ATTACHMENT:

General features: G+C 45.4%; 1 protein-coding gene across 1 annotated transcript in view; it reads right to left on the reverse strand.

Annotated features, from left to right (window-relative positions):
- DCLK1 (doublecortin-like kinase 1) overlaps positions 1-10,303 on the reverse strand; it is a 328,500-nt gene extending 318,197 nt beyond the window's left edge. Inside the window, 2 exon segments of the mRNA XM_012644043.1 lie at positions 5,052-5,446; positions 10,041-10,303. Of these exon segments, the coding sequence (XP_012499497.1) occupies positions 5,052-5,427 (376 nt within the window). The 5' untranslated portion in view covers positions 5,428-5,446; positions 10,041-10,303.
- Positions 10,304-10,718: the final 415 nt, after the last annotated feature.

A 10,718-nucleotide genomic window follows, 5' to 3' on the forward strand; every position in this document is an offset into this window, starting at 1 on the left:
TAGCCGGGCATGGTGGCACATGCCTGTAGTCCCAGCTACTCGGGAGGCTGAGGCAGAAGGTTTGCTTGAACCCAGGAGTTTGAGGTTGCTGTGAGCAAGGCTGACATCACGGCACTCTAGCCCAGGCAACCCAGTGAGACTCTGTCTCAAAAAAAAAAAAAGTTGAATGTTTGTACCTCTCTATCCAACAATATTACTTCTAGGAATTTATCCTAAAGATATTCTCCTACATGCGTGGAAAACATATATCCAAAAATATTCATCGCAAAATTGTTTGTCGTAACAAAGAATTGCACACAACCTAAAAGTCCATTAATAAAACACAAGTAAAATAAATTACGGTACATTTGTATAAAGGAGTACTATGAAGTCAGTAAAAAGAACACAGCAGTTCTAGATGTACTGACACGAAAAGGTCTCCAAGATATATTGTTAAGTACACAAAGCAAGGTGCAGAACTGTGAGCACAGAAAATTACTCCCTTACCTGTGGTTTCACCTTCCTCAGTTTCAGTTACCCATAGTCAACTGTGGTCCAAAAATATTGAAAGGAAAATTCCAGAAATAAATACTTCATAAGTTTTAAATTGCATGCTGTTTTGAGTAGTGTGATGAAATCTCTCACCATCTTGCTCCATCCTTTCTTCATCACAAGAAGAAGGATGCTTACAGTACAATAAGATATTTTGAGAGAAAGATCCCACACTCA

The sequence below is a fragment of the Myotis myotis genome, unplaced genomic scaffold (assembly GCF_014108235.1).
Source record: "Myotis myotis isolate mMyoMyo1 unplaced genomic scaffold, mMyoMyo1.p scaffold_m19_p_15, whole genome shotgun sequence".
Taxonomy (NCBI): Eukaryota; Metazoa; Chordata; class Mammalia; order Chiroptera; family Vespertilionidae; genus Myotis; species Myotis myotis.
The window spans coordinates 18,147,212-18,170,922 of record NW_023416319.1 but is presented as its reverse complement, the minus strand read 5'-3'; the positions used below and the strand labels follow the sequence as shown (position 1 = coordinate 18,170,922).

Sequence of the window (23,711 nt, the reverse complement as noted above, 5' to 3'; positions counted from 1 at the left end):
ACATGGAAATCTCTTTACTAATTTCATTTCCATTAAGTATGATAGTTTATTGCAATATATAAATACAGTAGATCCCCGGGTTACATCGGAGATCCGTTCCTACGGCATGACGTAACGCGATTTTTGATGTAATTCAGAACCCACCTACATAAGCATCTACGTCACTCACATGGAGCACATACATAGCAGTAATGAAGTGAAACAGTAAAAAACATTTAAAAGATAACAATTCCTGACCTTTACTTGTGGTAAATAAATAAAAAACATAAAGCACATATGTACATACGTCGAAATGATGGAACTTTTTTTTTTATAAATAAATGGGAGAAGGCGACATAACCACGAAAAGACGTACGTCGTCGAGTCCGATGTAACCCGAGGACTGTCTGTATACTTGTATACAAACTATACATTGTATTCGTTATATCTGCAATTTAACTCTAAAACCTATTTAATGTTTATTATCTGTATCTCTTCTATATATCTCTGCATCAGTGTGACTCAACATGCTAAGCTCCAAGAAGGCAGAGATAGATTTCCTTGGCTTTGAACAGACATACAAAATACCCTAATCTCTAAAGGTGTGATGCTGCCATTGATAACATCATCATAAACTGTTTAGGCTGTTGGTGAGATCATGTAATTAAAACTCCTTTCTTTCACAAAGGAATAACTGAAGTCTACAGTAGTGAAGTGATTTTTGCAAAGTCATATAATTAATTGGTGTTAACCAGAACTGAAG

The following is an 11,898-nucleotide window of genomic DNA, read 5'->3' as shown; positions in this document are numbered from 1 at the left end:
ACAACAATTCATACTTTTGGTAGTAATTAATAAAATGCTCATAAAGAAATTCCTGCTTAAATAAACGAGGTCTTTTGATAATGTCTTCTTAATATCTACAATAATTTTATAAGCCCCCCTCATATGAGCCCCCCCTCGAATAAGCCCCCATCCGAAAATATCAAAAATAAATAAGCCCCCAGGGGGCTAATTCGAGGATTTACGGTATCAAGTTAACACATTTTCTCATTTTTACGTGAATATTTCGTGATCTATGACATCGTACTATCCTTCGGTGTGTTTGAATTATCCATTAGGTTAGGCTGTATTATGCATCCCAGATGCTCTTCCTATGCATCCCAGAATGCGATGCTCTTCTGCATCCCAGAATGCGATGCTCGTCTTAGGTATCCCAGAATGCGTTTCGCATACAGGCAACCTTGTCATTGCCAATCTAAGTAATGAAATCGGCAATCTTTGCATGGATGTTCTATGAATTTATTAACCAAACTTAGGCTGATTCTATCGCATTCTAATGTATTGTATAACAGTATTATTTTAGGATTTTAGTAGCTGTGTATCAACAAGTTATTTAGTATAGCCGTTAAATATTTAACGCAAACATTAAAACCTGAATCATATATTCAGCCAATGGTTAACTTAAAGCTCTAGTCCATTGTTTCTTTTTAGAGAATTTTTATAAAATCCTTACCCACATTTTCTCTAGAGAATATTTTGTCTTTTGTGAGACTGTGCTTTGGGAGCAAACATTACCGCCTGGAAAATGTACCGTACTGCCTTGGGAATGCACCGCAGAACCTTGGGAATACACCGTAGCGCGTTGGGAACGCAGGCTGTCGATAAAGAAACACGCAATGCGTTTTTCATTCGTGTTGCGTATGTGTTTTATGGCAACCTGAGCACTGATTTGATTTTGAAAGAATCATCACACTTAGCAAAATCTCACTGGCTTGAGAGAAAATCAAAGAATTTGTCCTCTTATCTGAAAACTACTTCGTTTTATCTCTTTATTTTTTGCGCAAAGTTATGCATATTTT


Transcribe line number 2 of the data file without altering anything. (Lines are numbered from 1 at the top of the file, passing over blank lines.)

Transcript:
Annotated features, from left to right (window-relative positions):